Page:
His later comments on philosophy in, for example, the long section on Thought, Language and Objectivity and the commentary on The Dry Salvages in The Living Principle, suggest a sustained interest in the subject even preceding his friendship with Wittgenstein in the late 1920s (he bought Whitehead’s Science and the Modern World when it came out in 1925) . He had evidently considered carefully Collingwood’s The Idea of Nature (published in 1945) and his comments on Alexander and Whitehead.
He adduced an affinity between his own ideas and those of the scientist-philosopher Michael Polanyi. (Recent approaches to his work have also identified, variously, some commonality with Husserl, Heidegger and Dilthey.) But he wanted to find a term which drew attention to the reality of literature as a non-philosophical but heuristic mode of thought. Philosophers, he believed, were generally ‘weak on language’ (‘or let us rather say a language … for there is no such thing as language in general’), failing to perceive the significance of their having to use it to do philosophy.
In these years also, in a remarkable piece of autobiography (and Cambridge topography), he set down his ‘Memories of Wittgenstein’. He made a number of ‘forays’ also at this time to universities in continental Europe, meeting (and subsequently writing on) the great Italian poet Eugenio Montale, with whom he found himself reciting from memory Valéry’s ‘Le Cimetière marin’.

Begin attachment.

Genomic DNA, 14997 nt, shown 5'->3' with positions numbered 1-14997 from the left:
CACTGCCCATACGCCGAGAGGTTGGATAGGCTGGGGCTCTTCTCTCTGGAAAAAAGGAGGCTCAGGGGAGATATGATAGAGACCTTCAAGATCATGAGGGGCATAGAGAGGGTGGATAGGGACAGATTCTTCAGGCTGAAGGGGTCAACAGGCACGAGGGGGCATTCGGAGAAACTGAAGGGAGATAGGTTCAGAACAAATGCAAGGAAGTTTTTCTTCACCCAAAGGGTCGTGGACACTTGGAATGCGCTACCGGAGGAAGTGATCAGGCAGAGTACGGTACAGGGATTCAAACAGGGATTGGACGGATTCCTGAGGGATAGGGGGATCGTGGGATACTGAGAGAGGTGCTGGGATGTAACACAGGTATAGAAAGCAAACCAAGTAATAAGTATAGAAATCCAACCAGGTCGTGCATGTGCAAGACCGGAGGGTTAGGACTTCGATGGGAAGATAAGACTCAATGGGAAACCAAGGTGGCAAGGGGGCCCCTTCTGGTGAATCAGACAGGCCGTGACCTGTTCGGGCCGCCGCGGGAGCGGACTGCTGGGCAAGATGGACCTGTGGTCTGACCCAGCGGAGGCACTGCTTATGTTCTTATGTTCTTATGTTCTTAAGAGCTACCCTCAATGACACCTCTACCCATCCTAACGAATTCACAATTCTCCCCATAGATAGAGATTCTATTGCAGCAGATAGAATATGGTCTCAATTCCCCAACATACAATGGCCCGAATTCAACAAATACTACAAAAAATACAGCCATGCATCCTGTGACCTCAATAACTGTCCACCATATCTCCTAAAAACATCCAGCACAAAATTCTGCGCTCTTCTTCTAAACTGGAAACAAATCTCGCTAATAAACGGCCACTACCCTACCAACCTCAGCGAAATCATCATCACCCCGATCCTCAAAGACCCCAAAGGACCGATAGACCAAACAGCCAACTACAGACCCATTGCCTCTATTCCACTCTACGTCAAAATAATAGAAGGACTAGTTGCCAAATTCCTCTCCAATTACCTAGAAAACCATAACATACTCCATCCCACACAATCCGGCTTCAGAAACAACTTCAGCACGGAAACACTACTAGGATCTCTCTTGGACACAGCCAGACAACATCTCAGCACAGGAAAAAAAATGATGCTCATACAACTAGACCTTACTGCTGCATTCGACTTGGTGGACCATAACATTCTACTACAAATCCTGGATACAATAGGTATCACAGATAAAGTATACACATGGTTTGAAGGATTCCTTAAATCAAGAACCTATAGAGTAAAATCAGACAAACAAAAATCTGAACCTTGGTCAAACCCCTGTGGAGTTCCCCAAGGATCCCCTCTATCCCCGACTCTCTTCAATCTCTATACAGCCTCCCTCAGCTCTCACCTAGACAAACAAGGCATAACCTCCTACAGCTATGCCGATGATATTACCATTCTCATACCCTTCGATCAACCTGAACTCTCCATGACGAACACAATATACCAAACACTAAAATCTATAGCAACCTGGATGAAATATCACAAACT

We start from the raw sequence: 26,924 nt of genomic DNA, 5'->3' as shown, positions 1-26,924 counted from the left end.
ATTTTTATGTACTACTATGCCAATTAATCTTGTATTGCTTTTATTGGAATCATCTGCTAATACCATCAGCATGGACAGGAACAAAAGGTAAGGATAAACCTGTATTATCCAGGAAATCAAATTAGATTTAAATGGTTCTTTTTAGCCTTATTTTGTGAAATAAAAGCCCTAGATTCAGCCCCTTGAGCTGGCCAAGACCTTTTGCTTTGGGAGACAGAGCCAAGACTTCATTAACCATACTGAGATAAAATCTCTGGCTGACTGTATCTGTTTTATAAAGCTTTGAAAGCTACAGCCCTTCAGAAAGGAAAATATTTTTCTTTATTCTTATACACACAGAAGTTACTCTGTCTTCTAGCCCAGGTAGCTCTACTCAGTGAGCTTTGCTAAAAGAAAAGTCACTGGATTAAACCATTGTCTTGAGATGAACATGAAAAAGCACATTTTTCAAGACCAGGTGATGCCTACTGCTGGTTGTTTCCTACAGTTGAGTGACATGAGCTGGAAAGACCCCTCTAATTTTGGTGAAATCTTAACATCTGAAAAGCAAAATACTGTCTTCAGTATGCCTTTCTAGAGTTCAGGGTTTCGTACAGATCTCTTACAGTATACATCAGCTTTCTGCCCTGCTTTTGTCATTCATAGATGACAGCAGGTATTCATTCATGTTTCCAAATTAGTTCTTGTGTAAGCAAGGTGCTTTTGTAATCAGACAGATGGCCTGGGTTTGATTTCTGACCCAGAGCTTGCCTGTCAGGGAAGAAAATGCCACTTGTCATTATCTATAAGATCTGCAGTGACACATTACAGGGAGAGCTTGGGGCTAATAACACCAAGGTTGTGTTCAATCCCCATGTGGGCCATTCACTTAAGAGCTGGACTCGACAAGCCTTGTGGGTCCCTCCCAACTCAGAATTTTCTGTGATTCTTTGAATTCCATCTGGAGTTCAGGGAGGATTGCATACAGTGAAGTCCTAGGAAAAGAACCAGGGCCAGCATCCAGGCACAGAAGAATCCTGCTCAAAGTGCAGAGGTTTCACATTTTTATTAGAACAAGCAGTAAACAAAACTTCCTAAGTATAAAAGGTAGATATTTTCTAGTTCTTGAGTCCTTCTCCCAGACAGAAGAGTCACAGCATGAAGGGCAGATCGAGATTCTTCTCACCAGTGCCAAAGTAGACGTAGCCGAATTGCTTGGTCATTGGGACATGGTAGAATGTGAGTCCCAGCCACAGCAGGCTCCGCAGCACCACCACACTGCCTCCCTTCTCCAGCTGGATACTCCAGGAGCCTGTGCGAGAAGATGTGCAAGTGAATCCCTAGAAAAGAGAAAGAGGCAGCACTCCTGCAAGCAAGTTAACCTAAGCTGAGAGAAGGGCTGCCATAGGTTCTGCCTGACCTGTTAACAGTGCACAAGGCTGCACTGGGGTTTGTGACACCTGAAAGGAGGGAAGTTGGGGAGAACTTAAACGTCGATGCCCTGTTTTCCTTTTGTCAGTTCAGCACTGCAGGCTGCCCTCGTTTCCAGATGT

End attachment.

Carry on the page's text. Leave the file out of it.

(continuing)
Leavis was made a Reader in English at Cambridge in 1959 and held this post until his retirement in 1962. He gave the Chichele Lectures at Oxford in 1964 and was Clark Lecturer at Cambridge in 1967. He was appointed Visiting Professor of English at the University of York and held this position from 1965 onwards. He subsequently also held Visiting Professorships at the Universities of Wales and of Bristol. He was awarded Doctorates of Literature by the Universities of Leeds, York, Queen’s Belfast, Delhi and Aberdeen.
Leavis was made a Companion of Honor in the New Year’s list for 1978 and died on 14th April that year at the age of 82. His obituary in The Times spoke of the ‘mixture of asceticism and vitality’ that had marked him and of the ‘flame-like nimbleness of his speech and glance’ which ‘compelled attention’. While for many he had ‘seemed a rare talent grown painfully awry’, to others he ‘assumed almost Socratic powers.’
In the valedictory piece for Scrutiny, in October 1953, Leavis had recalled lines from the poem by Arthur Hugh Clough:
Say not the struggle naught availeth,
The labour and the wounds are vain,
The enemy faints not, nor faileth,
And as things have been they remain.